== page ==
Reading outside the box: Albemarle’s Northside Library caters to a modern crowd

Photo: Stephen Barling Photo: Stephen Barling

The new Northside Library, on Rio Road, says anything but “Shhhh.” From the outside, it’s positively jaunty, with aqua-blue and goldenrod-yellow accents dressing up the brick exterior, and surprising diagonals playing against the verticals of corrugated metal. One’s eyes travel to the tall entranceway and the single word, spelled in midcentury-style metal letters, on the overhang: LIBRARY.

This attractive, standalone building is a far cry from Northside’s former home in Albemarle Square. That rented facility opened in 1991, said Library Director John Halliday, “and almost immediately became the busiest branch in the system.”

Well-used though it may have been, its patrons did have definite ideas about how it could be better, which they expressed in public meetings during the design phase for the new library. “People wanted it to be brighter, with more cheerful colors,” said Halliday, “and with more natural light.” The new facility, which opened March 16, amply fulfills those wishes. It’s defined by a center hallway, a yellow-and-blue-painted atrium that runs front to back through the building and allows sunlight to pour in through big windows on both ends.

The corridor’s extra-tall ceiling is a bonus of the building’s having been repurposed (it was formerly a warehouse). It also connects the front and rear parking areas, drawing patrons toward a single interior doorway to the book collection. “Incorporating the bold yellow color for the entire length of the space ties these two building entrance points together,” said James Shook, principal with HBM Architects, the Cleveland firm that oversaw the conversion.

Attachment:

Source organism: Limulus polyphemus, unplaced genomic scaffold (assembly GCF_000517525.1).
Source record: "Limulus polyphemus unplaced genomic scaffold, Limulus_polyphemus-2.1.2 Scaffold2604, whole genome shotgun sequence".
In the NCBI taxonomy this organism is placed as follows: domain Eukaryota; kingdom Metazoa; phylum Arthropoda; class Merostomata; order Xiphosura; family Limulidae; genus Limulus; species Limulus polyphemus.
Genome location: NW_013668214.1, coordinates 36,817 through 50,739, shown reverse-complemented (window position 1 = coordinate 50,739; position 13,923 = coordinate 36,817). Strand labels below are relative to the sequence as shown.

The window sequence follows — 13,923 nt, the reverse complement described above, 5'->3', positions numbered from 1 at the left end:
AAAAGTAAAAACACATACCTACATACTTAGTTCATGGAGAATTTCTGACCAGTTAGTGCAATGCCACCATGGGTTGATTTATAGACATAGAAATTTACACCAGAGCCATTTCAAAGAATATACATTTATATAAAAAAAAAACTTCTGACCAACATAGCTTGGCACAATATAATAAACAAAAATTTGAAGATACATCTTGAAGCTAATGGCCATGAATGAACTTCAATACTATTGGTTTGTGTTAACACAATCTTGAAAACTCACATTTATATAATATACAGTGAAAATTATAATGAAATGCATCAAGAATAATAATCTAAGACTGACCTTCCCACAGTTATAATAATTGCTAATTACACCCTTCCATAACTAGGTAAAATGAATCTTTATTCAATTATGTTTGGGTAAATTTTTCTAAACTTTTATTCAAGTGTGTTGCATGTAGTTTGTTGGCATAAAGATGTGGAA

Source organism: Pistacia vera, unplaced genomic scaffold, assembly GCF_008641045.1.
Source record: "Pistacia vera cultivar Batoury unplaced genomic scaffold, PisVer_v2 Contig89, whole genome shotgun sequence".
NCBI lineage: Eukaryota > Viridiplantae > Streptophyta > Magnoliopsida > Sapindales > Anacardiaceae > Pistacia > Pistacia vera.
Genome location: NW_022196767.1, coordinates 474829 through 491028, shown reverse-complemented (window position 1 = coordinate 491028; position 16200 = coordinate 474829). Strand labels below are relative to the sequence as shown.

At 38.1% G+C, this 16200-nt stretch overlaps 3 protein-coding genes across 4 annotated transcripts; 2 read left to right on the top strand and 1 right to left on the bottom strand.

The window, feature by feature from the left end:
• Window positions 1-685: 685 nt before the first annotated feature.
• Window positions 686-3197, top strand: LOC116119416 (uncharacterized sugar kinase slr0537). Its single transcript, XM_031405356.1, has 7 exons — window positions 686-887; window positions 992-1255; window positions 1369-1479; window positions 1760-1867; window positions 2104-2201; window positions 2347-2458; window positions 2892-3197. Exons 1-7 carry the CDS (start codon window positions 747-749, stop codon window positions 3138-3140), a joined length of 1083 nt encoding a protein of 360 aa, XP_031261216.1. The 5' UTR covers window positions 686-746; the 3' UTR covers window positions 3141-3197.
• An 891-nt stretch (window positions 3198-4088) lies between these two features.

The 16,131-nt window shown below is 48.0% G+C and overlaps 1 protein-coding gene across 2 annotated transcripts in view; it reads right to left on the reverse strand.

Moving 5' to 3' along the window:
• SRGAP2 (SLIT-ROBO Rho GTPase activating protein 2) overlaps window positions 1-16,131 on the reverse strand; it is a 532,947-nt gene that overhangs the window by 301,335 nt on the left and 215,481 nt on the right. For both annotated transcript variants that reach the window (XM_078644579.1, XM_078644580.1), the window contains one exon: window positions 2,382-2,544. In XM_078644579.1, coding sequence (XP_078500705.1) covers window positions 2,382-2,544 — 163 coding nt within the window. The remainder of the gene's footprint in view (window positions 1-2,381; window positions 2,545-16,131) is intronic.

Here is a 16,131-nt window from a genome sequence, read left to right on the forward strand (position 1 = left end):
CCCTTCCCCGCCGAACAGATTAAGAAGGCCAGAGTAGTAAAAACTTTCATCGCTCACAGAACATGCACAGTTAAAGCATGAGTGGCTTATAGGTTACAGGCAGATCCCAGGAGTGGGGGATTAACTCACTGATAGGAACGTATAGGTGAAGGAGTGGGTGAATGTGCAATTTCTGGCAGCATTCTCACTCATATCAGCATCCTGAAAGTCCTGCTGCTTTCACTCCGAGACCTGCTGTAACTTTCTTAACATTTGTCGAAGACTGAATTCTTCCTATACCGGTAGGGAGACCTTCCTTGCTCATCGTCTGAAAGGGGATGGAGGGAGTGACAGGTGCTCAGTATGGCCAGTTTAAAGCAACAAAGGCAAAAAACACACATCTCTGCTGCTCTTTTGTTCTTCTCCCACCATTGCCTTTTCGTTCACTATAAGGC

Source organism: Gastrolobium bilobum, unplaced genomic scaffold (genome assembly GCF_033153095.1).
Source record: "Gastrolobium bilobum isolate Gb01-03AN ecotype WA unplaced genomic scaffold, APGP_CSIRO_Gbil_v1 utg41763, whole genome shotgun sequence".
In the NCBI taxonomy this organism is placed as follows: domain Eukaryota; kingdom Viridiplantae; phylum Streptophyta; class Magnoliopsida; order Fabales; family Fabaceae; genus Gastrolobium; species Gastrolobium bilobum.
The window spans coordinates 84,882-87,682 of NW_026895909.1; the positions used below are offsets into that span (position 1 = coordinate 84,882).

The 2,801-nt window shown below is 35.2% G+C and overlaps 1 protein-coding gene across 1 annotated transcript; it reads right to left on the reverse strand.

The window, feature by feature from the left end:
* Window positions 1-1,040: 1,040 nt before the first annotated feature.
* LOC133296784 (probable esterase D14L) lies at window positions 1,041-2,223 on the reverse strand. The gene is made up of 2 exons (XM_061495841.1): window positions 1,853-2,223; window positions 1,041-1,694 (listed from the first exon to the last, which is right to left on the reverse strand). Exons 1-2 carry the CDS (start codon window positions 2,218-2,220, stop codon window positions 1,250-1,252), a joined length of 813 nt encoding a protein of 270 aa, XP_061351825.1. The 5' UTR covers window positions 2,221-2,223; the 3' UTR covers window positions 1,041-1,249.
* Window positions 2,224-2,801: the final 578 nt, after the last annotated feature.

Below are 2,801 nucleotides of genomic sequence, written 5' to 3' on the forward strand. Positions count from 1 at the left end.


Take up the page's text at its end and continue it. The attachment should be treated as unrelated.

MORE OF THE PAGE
At 30,000 square feet, this library has twice the space as its predecessor. The book collection has only grown by 5 percent, though—it’s the specialized spaces that command so much extra room. There’s a study/waiting area near the front entrance, a big public meeting space that can hold nearly 150 people, a special section just for Young Adult literature and a quiet room with modern furniture grouped around a fireplace. There’s even a maker space with a 3D printer, available for any tinkerer’s use.

Moving through the library, patrons are led from one zone to the next by colorful patterns in the carpeting. “Each specific area for adults, teens, children, etc., has its own identity,” said Shook, “but still works together to create the overall palette for a cohesive design.”

In the kids’ section, those carpeting patterns echo rainbow-colored glass panels, and big windows let in plenty of sun—but walls keep the young patrons sonically separated from adults. “One of the complaints [at Albemarle Square] was the kids’ section was noisy,” said Halliday. “Here they can make more noise.”

Accommodating reality seems to be a theme here—you can pick up holds at a drive-thru window, munch snacks in the corridor and plug your phone into any study table. Halliday calls it a “21st century public library.”

So far, users seem to agree. “The first week it was open, use went up more than 45 percent,” Halliday said proudly.

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